There are various controversial ancient texts that hint at the interaction between humans and the beings that arrived on Earth from another place. Although there is no definite evidence to support this theory, many credible personalities have given credence to it. In the midst of this, there are two ancient books that discuss aliens, UFOs, and life on other planets. This evidence clearly states that humans believed in the existence of aliens for thousands of years.
Ancient Novel About Aliens, UFOs, and Robots Written in the 2nd Century
Lucian of Samosata, a Syrian satirist and rhetorician, is credited with introducing the world to science fiction almost 2,000 years before Jules Verne and H.G. Wells. As one of the earliest novelists in Western Civilization, he envisioned a future where humankind would encounter alien life, engage in interplanetary warfare, and create artificial life.
Lucian covered topics such as extraterrestrials, spaceships, and robots in the Greek language long before the works of Verne and Wells. Many scholars consider him to be the father of science fiction, as his stories laid the groundwork for the genre as we know it today, even though they were written two millennia ago.
In his novel “A True Story,” Lucian narrates the adventures of Lucian and his crew, all of who were cosmonauts, flying ships, television projections, talking machines, artificial intelligence, encounters with aliens, space battles, UFOs, humanoids, as well as cities erected inside a living organism.
Lucian’s work, written centuries ago, foreshadowed many contemporary science fiction motifs. Lucian and his fellow travelers embark on their journey beyond the Pillars of Heracles, but their plans are disrupted by a fierce storm that blows them off course. Eventually, they arrive at an island with a remarkable river of wine that is teeming with fish and bears. Despite the island’s wonders, they do not stay long and continue on their way, only to be swept up by a powerful whirlwind that carries them all the way to the moon.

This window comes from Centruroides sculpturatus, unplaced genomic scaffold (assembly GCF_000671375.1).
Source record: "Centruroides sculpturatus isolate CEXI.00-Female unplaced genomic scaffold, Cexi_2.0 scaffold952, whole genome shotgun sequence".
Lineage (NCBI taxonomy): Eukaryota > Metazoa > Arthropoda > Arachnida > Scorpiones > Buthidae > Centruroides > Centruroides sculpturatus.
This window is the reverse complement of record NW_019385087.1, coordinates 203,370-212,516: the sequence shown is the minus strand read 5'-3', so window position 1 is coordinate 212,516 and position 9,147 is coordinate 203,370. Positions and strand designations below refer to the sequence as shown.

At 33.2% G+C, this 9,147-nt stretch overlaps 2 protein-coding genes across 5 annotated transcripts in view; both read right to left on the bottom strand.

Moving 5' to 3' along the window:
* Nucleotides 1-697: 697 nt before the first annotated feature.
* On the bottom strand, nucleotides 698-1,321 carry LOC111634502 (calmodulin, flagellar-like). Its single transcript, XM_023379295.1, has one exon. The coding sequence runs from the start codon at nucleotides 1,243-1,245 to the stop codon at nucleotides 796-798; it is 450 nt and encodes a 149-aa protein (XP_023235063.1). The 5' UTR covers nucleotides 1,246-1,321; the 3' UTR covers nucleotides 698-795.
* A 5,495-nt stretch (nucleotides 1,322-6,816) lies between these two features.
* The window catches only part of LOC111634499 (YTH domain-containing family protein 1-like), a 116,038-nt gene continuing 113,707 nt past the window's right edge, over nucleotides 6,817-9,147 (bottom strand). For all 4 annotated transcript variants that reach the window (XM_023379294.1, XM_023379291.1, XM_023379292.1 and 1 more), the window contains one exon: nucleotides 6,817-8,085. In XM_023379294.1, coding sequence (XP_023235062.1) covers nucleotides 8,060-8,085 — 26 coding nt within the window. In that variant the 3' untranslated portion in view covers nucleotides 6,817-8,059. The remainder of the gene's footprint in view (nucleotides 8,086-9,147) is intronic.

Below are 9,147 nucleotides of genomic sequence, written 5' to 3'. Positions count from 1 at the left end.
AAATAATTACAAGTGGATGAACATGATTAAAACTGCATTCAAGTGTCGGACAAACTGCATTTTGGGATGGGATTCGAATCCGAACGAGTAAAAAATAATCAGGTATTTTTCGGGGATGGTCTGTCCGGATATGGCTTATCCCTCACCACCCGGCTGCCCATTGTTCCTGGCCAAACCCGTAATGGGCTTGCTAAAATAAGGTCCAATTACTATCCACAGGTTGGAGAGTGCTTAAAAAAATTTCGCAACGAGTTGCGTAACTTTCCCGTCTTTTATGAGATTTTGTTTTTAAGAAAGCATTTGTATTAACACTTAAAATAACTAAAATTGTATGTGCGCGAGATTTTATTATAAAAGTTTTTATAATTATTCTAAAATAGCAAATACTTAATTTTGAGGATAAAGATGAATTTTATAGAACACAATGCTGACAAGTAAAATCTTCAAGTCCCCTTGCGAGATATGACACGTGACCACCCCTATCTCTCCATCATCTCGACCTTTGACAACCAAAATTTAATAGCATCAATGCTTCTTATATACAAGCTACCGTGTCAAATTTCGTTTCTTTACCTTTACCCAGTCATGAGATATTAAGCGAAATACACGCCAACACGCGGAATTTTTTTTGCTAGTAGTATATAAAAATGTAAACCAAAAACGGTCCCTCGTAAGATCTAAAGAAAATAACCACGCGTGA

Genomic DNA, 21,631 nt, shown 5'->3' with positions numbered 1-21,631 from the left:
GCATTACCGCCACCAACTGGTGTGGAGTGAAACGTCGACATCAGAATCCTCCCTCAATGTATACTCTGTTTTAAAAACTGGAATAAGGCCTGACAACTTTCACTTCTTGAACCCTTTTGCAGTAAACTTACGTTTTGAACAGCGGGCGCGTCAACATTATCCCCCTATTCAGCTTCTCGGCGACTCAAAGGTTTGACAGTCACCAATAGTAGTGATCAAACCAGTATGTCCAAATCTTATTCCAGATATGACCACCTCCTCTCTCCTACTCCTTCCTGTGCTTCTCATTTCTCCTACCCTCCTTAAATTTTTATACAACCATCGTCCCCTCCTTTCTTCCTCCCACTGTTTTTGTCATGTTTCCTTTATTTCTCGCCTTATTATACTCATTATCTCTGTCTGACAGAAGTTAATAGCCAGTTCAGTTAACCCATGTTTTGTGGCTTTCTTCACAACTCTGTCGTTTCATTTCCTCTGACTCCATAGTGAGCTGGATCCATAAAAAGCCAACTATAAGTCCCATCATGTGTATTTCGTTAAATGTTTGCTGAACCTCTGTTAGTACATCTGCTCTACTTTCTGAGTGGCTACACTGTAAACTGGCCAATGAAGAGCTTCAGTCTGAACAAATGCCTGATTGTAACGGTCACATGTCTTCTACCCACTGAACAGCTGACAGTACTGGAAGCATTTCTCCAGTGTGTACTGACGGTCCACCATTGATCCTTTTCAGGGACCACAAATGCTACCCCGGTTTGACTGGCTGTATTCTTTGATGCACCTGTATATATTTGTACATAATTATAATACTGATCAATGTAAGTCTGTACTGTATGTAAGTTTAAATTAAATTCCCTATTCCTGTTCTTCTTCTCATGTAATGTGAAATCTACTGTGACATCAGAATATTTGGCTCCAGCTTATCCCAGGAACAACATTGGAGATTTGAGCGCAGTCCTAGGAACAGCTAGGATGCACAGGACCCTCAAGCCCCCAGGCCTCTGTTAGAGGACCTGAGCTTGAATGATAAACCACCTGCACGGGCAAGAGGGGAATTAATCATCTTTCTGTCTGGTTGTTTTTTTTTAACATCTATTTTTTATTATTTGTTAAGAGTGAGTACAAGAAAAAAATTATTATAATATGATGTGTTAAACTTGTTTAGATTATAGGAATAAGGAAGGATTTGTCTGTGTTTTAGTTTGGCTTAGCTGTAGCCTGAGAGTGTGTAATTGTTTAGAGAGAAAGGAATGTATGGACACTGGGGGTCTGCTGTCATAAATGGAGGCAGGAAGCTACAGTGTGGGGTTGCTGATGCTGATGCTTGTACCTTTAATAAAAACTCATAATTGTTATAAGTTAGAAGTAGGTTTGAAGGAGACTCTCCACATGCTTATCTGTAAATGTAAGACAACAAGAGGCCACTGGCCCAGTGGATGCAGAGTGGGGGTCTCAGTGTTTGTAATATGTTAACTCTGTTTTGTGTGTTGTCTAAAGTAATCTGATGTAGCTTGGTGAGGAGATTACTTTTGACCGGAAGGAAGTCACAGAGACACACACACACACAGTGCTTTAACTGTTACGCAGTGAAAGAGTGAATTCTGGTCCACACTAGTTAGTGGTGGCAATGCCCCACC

They arrive in the midst of a conflict between the rulers of the moon and sun, battling for control over the “Morning Star.” The armies are comprised of hybrid creatures, part mechanical and part biological, with strange forms. The Sun army prevails, leading to a treaty of peace. Lucian provides insight into the disparities between life on Earth and the other planets.
Upon their return to Earth, Lucian and his travelers are engulfed by a colossal whale spanning 200 miles. Inside, they discover a diverse population of fish people.
After engaging in a war with enigmatic creatures, they eventually triumph over the whale after starting a bonfire within its body. Finally, they succeed in unlocking its jaws and making a daring escape. As they continue on their voyage, they chance upon a colossal oceanic abyss but manage to navigate its edge, leading to the discovery of a distant continent that they decide to explore.
Lucian abruptly concludes his writing by indicating that their forthcoming adventures will be chronicled in the following sequels, all of which remained unpublished. In addition, Lucian’s work encompasses tales of incredible shipwrecks and voyages to extraordinary lands, such as an island of dreams, and wondrously traversing through interstellar forests and landscapes.
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Being the first writer to distinguish between reality and fiction, Lucian made a significant contribution to literature, albeit not a widely recognized one in his time. Moreover, “A True Story” is an early example of the idea of traveling across the Atlantic Ocean and the exploration of unknown lands, predating Columbus’s journey by approximately 1,400 years.